How to use HTTP(S) Load Balancers to Set Up Multi-Ingress Clusters

John C TaylorNovember 17th 2021, 1:31

Your web application uses GCKE clusters to operate efficiently but these clusters are spread across a variety of regions. You need a way to reliably direct users’ traffic to the nearest cluster to their geographical location.

The best way to achieve this is with a single HTTP(S) load balancer such as Anthos’ Multicluster Ingress tool. It directs user traffic based on its origin so that Kubernetes clusters don’t get bogged down with unnecessary reroutes.

Prerequisites

Ensure the following APIs are enabled:

  • Activate Kubernetes Engine API
  • Activate GCKE hub
  • Install Anthos
  • Install and activate a Multi-Cluster Ingress API

To see this method working, you need to have at least two active clusters that are in different regions (e.g. us-central1 and us-east1).

Step 1 - Launch Google Cloud Console and log in.

Step 2 - Select Compute on the primary menu. Then, select Kubernetes Engine.

Step 3 - Select the Create option right at the top of the menu. Choose Standard and then select Configure.

Step 4 - You should now be looking at the setup menu for a standard cluster. There’s a lot of information that you need to input so follow these instructions carefully:

In the Cluster Basics section:

  • Name: select cluster-1
  • Location Type: select Regional
  • Region : select us-central1

Step 5 - Click the Create option and wait a minute or two for the new settings to save and launch.

Repeat and create second Regional cluster in a different region.

Step 6 - Select the Create option right at the top of the menu. Choose Standard and then select Configure.

Step 7 - You should now be looking at the setup menu for a standard cluster. There’s a lot of information that you need to input so follow these instructions carefully:

In the Cluster Basics section:

  • Name: select cluster-2
  • Location Type: select Regional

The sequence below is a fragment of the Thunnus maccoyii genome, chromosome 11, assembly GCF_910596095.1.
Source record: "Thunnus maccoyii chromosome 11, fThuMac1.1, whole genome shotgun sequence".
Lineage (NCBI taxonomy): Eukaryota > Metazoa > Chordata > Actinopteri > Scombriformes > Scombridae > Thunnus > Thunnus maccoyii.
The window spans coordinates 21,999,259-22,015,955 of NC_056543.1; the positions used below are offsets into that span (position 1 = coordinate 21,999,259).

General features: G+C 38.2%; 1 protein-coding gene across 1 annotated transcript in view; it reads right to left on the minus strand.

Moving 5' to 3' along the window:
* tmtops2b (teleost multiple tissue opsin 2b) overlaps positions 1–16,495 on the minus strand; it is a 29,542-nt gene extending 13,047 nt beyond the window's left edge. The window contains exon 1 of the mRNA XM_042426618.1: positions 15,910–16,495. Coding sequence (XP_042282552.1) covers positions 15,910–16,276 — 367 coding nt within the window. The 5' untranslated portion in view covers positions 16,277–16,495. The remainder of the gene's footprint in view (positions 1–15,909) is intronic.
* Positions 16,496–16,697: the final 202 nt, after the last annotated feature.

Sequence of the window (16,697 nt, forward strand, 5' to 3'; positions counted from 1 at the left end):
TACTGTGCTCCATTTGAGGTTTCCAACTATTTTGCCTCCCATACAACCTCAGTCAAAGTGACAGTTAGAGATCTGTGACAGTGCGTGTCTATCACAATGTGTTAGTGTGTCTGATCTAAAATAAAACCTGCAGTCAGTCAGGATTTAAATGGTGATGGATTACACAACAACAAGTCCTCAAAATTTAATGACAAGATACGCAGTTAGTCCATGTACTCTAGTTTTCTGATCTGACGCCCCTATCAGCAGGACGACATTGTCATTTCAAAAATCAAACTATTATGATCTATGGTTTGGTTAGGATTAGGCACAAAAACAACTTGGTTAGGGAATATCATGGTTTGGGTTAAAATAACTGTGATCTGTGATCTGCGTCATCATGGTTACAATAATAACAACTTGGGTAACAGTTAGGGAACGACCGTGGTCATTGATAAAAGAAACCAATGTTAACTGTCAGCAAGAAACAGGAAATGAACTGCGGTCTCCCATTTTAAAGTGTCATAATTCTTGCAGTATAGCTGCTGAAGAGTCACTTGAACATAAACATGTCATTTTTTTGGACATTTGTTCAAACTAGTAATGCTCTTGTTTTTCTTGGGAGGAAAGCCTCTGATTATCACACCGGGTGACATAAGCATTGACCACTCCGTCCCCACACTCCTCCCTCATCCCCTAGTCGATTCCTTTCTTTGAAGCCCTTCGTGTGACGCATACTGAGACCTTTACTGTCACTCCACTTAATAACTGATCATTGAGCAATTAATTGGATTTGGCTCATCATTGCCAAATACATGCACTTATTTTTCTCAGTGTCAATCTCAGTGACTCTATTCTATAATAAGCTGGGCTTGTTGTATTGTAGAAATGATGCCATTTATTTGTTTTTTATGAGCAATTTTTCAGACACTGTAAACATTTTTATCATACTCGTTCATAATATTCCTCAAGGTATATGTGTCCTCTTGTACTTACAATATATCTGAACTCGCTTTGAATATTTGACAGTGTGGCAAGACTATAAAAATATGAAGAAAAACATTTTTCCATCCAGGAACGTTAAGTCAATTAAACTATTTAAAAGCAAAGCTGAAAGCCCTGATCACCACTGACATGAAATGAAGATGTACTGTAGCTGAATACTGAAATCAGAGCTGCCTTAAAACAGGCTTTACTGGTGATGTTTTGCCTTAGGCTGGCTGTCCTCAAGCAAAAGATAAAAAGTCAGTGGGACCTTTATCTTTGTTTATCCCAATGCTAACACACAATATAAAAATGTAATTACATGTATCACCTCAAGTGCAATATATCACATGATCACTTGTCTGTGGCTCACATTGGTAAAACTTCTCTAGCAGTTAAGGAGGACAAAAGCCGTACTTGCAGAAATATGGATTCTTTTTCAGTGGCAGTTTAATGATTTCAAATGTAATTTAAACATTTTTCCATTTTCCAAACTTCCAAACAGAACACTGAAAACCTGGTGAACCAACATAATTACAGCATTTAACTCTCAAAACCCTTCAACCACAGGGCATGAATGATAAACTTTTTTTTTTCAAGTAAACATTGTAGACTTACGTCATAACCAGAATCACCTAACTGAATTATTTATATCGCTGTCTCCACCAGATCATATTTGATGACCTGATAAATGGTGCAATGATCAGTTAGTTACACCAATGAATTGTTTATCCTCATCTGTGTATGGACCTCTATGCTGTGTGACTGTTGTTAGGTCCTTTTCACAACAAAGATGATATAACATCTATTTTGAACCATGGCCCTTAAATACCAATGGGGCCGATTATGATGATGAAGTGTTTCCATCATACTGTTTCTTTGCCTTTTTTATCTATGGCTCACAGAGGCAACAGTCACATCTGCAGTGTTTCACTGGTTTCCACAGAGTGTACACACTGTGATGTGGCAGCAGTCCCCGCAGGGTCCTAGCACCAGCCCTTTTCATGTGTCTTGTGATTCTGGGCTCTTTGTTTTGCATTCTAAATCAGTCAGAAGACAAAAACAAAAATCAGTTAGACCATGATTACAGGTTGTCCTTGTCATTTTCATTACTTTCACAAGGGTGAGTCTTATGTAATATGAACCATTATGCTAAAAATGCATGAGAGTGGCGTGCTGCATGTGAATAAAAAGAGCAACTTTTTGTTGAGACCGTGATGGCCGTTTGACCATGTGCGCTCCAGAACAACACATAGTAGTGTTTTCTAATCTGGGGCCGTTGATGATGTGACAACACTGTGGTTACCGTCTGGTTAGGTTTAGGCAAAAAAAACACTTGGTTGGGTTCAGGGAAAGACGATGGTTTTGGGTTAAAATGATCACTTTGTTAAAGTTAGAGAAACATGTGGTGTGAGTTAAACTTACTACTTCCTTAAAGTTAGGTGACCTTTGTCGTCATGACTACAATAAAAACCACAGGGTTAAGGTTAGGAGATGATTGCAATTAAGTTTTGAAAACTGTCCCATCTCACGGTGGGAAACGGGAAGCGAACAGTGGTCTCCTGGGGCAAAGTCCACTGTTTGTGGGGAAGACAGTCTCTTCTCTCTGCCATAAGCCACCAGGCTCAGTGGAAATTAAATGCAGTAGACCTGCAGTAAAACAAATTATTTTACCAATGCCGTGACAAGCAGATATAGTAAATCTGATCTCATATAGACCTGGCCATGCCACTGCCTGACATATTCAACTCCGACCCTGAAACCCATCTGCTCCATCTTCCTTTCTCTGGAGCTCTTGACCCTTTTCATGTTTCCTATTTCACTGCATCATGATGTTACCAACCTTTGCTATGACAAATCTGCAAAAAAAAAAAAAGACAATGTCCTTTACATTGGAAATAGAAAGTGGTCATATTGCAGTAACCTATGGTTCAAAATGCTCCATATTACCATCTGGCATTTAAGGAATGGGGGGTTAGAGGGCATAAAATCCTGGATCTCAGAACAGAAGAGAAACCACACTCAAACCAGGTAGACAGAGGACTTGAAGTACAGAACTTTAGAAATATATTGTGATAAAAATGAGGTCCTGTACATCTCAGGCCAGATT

• Region : select us-east1

Step 8 - Click the Create option and wait a minute or two for the new settings to save and launch.

Step 9 -  Next, we will register the clusters to the same environment.

Step 10 - Return to the primary menu and select the Anthos option. Then, select Clusters when it appears in the drop down menu.

Step 11 - Select the option Register Existing Clusters. Your two (or more) active clusters should be listed here. Click the first cluster (e.g. cluster-1) and press the Register button.

Step 12 - Repeat steps 11 and 12 for the second cluster (e.g. cluster-2).

Step 13 - Return to the Anthos menu and select ‘Features’. Find the ‘Ingress’ option and press ‘Enable’.

Step 14 - Open the Config. Membership menu and find the first cluster (cluster-1). Hit the ‘Install’ button next to it. Wait for a minute or two. Then, fresh the screen to see if the installation has been successful.

Step 15 - Launch the cloud shell menu.

Step 16 - Input the command below to the cloud shell to create a directory for storing your .yaml data. You’ll need this data to complete the remaining steps.

mkdir multicluster-ingress \
    && cd multicluster-ingress

Step 17 - To properly configure both clusters using kubectl, you need to optimise your access to them by establishing a kubeconfig. credential. Make this happen by executing the following command to the cloud shell:

gcloud container clusters \
get-credentials cluster-1 --region us-central1
gcloud container clusters \
get-credentials cluster-2 --region us-east1

Step 18 - Using the cloud shell’s UI, you should now be able to configure the clusters from the command line. First, run the following to command shell:

nano namespace.yaml

Step 19 - Next, paste this test into the yaml:

apiVersion: v1
kind: Namespace
metadata:
    name: zoneprinter

Step 20 - Make sure to save the yaml. file in a memorable location before navigating anywhere else.